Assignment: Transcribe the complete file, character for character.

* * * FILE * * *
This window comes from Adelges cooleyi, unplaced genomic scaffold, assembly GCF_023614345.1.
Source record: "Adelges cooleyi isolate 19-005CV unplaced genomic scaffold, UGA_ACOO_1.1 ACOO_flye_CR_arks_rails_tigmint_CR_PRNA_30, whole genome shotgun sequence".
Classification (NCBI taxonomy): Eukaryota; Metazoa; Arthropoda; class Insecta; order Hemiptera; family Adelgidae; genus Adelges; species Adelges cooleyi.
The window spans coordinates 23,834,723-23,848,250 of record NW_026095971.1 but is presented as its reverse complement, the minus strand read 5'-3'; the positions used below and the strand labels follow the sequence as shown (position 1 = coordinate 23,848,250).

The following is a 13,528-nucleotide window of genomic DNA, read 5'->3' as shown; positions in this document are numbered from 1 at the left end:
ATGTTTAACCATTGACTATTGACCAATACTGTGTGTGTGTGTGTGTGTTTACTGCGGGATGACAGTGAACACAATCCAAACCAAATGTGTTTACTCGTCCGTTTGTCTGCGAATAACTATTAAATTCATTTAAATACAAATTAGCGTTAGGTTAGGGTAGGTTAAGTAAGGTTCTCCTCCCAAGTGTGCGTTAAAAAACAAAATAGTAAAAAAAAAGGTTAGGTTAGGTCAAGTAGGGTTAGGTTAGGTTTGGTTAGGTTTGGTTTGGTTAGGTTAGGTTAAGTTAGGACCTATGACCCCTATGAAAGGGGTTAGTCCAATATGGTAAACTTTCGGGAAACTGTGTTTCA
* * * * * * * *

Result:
This window comes from Adelges cooleyi, unplaced genomic scaffold, assembly GCF_023614345.1.
Source record: "Adelges cooleyi isolate 19-005CV unplaced genomic scaffold, UGA_ACOO_1.1 ACOO_flye_CR_arks_rails_tigmint_CR_PRNA_30, whole genome shotgun sequence".
Classification (NCBI taxonomy): Eukaryota; Metazoa; Arthropoda; class Insecta; order Hemiptera; family Adelgidae; genus Adelges; species Adelges cooleyi.
The window spans coordinates 23,834,723-23,848,250 of record NW_026095971.1 but is presented as its reverse complement, the minus strand read 5'-3'; the positions used below and the strand labels follow the sequence as shown (position 1 = coordinate 23,848,250).

The following is a 13,528-nucleotide window of genomic DNA, read 5'->3' as shown; positions in this document are numbered from 1 at the left end:
ATGTTTAACCATTGACTATTGACCAATACTGTGTGTGTGTGTGTGTGTTTACTGCGGGATGACAGTGAACACAATCCAAACCAAATGTGTTTACTCGTCCGTTTGTCTGCGAATAACTATTAAATTCATTTAAATACAAATTAGCGTTAGGTTAGGGTAGGTTAAGTAAGGTTCTCCTCCCAAGTGTGCGTTAAAAAACAAAATAGTAAAAAAAAAGGTTAGGTTAGGTCAAGTAGGGTTAGGTTAGGTTTGGTTAGGTTTGGTTTGGTTAGGTTAGGTTAAGTTAGGACCTATGACCCCTATGAAAGGGGTTAGTCCAATATGGTAAACTTTCGGGAAACTGTGTTTCA